"Have we come far enough?" Martin said at last.
Thyme shook her head. A long, steep hill beyond a little sleeping village had brought them to a standstill. Across the shadowy fields a pale sheet of water gleamed out in moonlight. Thyme turned down towards it.
"I'm hot," she said; "I want to bathe my face. Stay here. Don't come with me."
She left her bicycle, and, passing through a gate, vanished among the trees.
Martin stayed leaning against the gate. The village clock struck one. The distant call of a hunting owl, "Qu-wheek, qu-wheek!" sounded through the grave stillness of this last night of May. The moon at her curve's summit floated at peace on the blue surface of the sky, a great closed water-lily. And Martin saw through the trees scimitar-shaped reeds clustering black along the pool's shore. All about him the may-flowers were alight. It was such a night as makes dreams real and turns reality to dreams.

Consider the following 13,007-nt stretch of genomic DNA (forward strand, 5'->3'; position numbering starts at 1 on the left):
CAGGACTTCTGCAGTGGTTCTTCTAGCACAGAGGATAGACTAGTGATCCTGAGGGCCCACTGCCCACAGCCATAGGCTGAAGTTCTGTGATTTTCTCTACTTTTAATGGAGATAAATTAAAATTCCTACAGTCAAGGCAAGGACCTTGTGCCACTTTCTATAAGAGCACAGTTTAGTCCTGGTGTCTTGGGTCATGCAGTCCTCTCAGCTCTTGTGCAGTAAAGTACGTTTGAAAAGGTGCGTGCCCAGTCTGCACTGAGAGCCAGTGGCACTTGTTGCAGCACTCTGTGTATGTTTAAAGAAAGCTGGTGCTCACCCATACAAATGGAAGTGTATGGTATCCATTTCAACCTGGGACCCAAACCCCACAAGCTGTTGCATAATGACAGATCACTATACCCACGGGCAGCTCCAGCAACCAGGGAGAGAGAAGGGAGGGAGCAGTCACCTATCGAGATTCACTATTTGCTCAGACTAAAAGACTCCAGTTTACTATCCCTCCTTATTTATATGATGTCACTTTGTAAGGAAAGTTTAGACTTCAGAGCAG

'All moonlit nonsense!' thought the young man, for the night had disturbed his heart.
But Thyme did not come back. He called to her, and in the death-like silence following his shouts he could hear his own heart beat. He passed in through the gate. She was nowhere to be seen. Why was she playing him this trick?
He turned up from the water among the trees, where the incense of the may-flowers hung heavy in the air.